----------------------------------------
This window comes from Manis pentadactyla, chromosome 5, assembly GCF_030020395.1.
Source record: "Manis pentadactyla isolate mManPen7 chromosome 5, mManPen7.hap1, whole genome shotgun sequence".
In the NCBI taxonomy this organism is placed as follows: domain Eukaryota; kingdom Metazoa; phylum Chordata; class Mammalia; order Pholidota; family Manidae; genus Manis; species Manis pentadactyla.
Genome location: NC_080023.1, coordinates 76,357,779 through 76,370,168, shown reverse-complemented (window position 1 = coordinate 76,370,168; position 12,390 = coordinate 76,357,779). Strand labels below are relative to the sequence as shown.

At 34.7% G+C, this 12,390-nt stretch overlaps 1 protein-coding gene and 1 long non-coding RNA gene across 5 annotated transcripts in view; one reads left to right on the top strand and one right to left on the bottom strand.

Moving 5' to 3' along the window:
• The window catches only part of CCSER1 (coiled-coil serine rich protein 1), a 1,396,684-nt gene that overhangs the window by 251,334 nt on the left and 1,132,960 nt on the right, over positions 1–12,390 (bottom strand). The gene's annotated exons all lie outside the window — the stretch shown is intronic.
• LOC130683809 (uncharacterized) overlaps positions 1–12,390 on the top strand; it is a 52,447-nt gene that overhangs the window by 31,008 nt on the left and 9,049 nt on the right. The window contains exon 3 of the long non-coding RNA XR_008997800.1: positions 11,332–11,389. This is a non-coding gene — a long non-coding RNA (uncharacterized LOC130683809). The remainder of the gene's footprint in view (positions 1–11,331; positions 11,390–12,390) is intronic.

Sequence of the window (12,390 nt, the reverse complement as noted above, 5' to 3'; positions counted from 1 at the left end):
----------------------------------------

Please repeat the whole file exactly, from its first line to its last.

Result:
This window comes from Manis pentadactyla, chromosome 5, assembly GCF_030020395.1.
Source record: "Manis pentadactyla isolate mManPen7 chromosome 5, mManPen7.hap1, whole genome shotgun sequence".
In the NCBI taxonomy this organism is placed as follows: domain Eukaryota; kingdom Metazoa; phylum Chordata; class Mammalia; order Pholidota; family Manidae; genus Manis; species Manis pentadactyla.
Genome location: NC_080023.1, coordinates 76,357,779 through 76,370,168, shown reverse-complemented (window position 1 = coordinate 76,370,168; position 12,390 = coordinate 76,357,779). Strand labels below are relative to the sequence as shown.

At 34.7% G+C, this 12,390-nt stretch overlaps 1 protein-coding gene and 1 long non-coding RNA gene across 5 annotated transcripts in view; one reads left to right on the top strand and one right to left on the bottom strand.

Moving 5' to 3' along the window:
• The window catches only part of CCSER1 (coiled-coil serine rich protein 1), a 1,396,684-nt gene that overhangs the window by 251,334 nt on the left and 1,132,960 nt on the right, over positions 1–12,390 (bottom strand). The gene's annotated exons all lie outside the window — the stretch shown is intronic.
• LOC130683809 (uncharacterized) overlaps positions 1–12,390 on the top strand; it is a 52,447-nt gene that overhangs the window by 31,008 nt on the left and 9,049 nt on the right. The window contains exon 3 of the long non-coding RNA XR_008997800.1: positions 11,332–11,389. This is a non-coding gene — a long non-coding RNA (uncharacterized LOC130683809). The remainder of the gene's footprint in view (positions 1–11,331; positions 11,390–12,390) is intronic.

Sequence of the window (12,390 nt, the reverse complement as noted above, 5' to 3'; positions counted from 1 at the left end):